It’s a nice enough story. But it left me weirdly emotionally unmoved. And considering this is a book about the actual holocaust, that’s really strange. You couldn’t get a setting that should automatically have me weeping through the story. But I just wasn’t feeling it at all. It felt like an easy read. Too easy. Lale’s Auschwitz experience seemed charmed compared to most stories.

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It read like Holocaust-lite. And that was just bizarre. Also, a lot of the details of the story just seemed fanciful and unreal. This was a book club read, and it split the book club. Seems you either really like it or hate it.

I really wouldn’t recommend this book, I could recommend many books with the same setting that are so moving. I would actually be unhappy to thing someone might read this and think it gave a great representation of what life in Auschwitz might have been like. Read Night by Elie Wiesel instead.

Marching Powder – Rusty Young

I am glad I have read this book. It was interesting, and was something I would never normally have picked up in a thousand million years. Thank you book club for continuing to expand my reading horizons.

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Marching Powder tells the story of Thomas McFadden, around 20 years ago. He was a British drug smuggler who ended up in the San Pedro prison in Bolivia. Thomas ends up as the prison tour guide, taking tourists around and even letting them stay the night. That’s how Thomas meets Rusty and they decide to tell his story. The prison tours ended up in the Lonely Planet guide for a few years.

The set up of the prison is bizarre, with inmates having to buy their own cells, and provide their own food. Those without family or friends are in great trouble. Learning about the prison system and daily life in the prison was the best part of Marching Powder. Huge amounts of cocaine is also produced within the prison.

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hmmmm

I found it bizarre that the book is described on the back cover as ‘darkly comic’. There is nothing comic about about any of it. There are children brought up in the prison, there is death, abuse, drugs, and no hope for many of the prisoners.

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Going through Thomas’s story was a good way to find out about the prison, and Rusty helps Thomas out with his case. There is a follow up documentary about them returning to the prison many years later, and I really need to find that and give it a watch!

I Am, I Am, I Am – Maggie O’Farrell

A memoir told through seventeen near death experiences. Wow. Some of these stories just floored me. Maggie O’Farrell has had a lot of adventures, and not all of them very much fun. This is a fascinating look at her life, and the way she has chosen to present her memoir is brilliant.

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As much as I want to dissect many of the different stories, I won’t. I don’t want you to read this book already knowing the outcome, or surprises, or the details. It’s a much better experience to take O’Farrell’s hints about things she hasn’t fully told you about yet… and wait for her to get around to that bit.

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The seventeen stories are not ordered chronologically. We are time travelling through O’Farrell’s life and piecing the timeline together ourselves. Each story is named for the body part involved in the near death part of each story. The beginning of each chapter has an accompanying medical illustration, and I loved these. The book title is from The Bell Jar by Sylvia Plath:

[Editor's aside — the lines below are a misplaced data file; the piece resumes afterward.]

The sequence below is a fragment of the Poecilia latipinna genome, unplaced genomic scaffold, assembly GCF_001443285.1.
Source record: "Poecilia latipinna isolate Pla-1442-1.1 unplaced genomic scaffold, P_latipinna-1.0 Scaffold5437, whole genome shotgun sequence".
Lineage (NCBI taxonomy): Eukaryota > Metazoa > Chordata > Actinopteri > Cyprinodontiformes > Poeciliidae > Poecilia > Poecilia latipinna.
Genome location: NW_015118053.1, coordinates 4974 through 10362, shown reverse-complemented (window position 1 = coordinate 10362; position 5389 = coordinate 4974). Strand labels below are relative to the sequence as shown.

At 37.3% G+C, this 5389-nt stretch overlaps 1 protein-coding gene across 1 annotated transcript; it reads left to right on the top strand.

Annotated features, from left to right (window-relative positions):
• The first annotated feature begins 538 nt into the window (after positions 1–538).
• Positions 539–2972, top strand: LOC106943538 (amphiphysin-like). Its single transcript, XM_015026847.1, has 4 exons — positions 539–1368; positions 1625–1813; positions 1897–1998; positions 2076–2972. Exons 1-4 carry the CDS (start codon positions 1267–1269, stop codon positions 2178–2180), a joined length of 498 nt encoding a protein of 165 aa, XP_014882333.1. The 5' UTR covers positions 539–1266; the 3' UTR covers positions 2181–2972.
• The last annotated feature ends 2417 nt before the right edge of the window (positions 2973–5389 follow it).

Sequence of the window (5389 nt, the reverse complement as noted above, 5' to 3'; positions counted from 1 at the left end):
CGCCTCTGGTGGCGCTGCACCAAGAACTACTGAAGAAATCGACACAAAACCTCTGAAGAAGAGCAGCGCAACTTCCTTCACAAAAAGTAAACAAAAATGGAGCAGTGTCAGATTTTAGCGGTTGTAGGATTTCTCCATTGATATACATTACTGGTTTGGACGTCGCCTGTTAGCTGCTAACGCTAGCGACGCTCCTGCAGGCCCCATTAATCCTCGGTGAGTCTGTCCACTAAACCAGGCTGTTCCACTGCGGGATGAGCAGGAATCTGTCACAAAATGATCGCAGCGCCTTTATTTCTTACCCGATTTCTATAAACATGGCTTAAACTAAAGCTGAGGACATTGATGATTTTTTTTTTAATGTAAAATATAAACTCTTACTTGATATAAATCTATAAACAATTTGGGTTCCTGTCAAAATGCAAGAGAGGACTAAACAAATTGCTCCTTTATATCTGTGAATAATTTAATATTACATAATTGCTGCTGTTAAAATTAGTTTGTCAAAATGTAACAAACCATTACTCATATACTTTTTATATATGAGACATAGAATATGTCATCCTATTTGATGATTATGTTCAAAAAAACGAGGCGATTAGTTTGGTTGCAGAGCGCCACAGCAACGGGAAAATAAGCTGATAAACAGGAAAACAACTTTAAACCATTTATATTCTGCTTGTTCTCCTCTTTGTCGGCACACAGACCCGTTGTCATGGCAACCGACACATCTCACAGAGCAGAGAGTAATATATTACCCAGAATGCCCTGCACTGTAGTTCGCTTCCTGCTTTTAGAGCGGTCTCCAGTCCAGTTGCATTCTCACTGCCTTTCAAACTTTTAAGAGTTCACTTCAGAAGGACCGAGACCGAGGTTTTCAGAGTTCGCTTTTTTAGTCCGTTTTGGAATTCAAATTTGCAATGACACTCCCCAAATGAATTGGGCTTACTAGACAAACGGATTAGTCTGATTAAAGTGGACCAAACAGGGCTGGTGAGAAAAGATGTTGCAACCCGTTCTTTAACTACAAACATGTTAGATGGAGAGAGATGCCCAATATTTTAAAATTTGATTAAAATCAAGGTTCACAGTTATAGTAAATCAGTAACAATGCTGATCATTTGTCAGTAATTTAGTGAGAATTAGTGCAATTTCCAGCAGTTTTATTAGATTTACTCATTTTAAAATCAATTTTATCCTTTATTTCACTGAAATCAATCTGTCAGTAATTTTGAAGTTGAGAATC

I took a deep breath and listened to the old brag of my heart: I am, I am, I am.

Gorgeous.

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I Am, I Am, I Am is brilliantly moving, unbelievable – yet believable,ย  jaw dropping, tense, and magical. So much is horrendous, but there are moments of sheer joy. There are true quiet heroes in I Am, I Am, I Am.

I loved how O’Farrell took every near death moment in her stride – though I feared for her recklessness too! Some moments are truly chilling. Come and find me when you’ve read it too, then we can talk about it!

Wake – Anna Hope


Set over five days in November 1920, Wake follows the lives of 3 women in the aftermath of the First World War, in the run up to the burial of the Unknown Warrior at Westminster Abbey. It focuses on the effect of the war on the women left behind, and the general disruption to society in the years afterwards.

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Wake manages to get across the feeling of collective grief felt by society after the war, and the dreadful situations many people found themselves in, particularly the poor soldiers who were traumatised, then abandoned by the government shortly after they returned home.

The chapters are interspersed with the story of the Unknown Warrior: the finding of a suitable body, the process of transporting it from France, and finally the burial. I liked how this linked the different stories, with it being the big news of the day, all the characters discuss it.

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The three main stories in the book are about Hettie, a dancer at the Hammersmith Palais, whose brother has returned from the war a broken man. Evelyn, who lost her lover during the war and is now living a very grey existence without him. Finally, Ada whose son is missing, presumably dead, but she never received an official letter about him.

The stories of these women mean that a large cross section of the whole society are covered by the story. Different age groups and classes are all involved, and all are broken by the war in different ways.

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Wake was chosen by my book club as we would be meeting near Remembrance Day. I really enjoyed in and was particularly glad to not have to read a book about how grim life in the trenches was. It was nice to read about how grim life in the UK could be after the war. ๐Ÿ˜€

The burial of the Unknown Warrior gives a potentially depressing book a more hopeful ending as it signifies the start of a collective healing for society and for some of our main characters. I really enjoyed Wake and would definitely recommend it.